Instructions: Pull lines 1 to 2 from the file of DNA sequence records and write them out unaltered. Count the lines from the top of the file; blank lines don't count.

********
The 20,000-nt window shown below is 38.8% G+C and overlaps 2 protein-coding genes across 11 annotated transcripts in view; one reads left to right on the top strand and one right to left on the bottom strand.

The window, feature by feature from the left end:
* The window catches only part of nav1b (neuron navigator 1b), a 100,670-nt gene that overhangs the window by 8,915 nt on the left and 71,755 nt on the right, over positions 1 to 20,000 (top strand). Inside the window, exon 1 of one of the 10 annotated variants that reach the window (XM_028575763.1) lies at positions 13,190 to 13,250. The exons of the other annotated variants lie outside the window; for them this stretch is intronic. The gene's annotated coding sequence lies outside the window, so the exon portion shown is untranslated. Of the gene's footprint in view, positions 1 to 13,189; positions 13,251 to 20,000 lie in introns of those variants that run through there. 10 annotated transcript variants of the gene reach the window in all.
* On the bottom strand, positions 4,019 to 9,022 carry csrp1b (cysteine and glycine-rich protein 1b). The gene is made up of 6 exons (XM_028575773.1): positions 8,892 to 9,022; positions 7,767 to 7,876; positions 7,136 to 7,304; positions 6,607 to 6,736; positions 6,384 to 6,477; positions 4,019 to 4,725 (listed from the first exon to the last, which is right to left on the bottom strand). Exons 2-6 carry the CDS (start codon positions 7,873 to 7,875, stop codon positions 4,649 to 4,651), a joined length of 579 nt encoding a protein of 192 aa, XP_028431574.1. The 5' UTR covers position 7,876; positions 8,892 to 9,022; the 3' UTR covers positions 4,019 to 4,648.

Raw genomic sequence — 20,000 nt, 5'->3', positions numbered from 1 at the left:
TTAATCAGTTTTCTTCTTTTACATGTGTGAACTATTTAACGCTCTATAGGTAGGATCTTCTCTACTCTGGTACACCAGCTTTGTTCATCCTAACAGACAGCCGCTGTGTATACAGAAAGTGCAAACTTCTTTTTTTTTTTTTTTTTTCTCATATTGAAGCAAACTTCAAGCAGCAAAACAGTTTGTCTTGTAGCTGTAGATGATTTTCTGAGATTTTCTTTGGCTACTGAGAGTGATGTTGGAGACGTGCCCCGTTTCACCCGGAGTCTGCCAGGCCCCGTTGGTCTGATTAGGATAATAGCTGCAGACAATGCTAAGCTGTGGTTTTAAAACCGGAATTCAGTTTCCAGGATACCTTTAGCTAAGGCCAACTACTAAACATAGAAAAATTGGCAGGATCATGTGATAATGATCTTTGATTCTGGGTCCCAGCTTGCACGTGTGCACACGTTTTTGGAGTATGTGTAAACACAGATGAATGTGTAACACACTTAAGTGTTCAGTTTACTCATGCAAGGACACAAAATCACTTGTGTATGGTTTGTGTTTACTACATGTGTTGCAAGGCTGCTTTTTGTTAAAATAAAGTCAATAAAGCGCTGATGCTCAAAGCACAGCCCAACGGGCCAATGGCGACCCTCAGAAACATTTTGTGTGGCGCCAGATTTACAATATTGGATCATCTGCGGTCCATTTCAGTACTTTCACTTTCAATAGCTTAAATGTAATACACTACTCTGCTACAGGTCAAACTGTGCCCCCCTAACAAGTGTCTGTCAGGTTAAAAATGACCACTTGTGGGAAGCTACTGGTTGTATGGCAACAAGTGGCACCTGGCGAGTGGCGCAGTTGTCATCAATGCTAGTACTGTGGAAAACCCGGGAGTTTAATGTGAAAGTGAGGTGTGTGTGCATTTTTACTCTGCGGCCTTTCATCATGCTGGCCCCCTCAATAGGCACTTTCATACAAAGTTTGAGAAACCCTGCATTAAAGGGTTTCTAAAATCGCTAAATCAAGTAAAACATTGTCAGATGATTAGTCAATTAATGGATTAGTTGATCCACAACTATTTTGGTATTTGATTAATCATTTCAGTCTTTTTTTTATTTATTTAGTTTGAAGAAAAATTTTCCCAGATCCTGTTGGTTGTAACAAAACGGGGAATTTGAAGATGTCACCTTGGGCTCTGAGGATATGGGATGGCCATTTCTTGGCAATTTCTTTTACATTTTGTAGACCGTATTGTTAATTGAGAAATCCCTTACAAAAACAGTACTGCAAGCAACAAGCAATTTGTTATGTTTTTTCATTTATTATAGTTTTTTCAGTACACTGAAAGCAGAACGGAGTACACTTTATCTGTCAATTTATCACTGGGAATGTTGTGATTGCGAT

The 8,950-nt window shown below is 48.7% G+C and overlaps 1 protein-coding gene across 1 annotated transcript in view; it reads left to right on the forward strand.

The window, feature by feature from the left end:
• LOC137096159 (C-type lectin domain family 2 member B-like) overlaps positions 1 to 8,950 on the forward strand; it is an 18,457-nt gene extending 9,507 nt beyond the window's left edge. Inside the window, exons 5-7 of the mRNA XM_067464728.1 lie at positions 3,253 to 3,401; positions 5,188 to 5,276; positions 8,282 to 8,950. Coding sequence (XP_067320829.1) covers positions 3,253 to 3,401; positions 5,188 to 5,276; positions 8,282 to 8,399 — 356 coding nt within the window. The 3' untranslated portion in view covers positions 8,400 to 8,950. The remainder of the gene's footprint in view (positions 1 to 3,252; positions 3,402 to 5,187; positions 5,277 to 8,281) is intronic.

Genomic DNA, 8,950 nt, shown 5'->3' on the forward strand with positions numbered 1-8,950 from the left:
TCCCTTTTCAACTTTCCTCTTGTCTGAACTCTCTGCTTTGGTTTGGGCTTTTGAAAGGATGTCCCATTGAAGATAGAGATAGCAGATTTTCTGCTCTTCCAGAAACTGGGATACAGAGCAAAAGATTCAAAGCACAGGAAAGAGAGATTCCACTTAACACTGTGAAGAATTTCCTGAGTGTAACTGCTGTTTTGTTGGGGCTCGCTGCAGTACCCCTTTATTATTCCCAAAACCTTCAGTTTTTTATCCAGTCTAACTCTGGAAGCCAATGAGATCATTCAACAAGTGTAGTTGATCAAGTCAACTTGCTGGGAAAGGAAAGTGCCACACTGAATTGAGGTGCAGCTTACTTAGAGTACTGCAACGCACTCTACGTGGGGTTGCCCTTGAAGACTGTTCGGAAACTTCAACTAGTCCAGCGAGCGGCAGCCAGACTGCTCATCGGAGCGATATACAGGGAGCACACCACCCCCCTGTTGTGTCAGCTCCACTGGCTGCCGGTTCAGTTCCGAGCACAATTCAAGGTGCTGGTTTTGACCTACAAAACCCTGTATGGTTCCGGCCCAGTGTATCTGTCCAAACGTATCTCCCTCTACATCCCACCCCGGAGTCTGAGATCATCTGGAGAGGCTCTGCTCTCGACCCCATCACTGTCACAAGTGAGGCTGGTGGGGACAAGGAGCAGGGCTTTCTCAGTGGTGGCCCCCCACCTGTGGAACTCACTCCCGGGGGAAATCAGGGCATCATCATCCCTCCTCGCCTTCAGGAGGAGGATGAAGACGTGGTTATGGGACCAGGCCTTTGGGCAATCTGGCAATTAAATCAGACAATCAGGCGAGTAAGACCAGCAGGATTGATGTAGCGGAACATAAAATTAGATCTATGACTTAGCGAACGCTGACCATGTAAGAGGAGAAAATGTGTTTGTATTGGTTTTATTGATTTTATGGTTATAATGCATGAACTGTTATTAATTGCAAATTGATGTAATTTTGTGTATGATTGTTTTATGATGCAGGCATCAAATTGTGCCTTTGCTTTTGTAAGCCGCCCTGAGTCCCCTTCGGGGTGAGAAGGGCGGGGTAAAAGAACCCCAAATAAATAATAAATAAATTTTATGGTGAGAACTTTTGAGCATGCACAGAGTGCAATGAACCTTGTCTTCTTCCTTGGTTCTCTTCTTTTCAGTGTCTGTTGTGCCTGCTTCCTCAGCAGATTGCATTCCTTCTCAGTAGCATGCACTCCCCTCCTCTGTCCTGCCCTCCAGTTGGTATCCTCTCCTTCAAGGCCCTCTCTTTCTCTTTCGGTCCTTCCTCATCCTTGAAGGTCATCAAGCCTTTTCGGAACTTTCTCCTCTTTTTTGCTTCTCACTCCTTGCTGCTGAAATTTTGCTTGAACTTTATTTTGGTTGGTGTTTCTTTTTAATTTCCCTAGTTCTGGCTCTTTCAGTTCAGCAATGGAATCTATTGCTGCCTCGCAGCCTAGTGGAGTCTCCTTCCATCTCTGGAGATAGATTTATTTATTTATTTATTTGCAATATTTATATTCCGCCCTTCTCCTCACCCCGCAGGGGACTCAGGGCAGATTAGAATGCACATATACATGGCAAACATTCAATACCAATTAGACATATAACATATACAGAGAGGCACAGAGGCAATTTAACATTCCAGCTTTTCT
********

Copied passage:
The 20,000-nt window shown below is 38.8% G+C and overlaps 2 protein-coding genes across 11 annotated transcripts in view; one reads left to right on the top strand and one right to left on the bottom strand.

The window, feature by feature from the left end: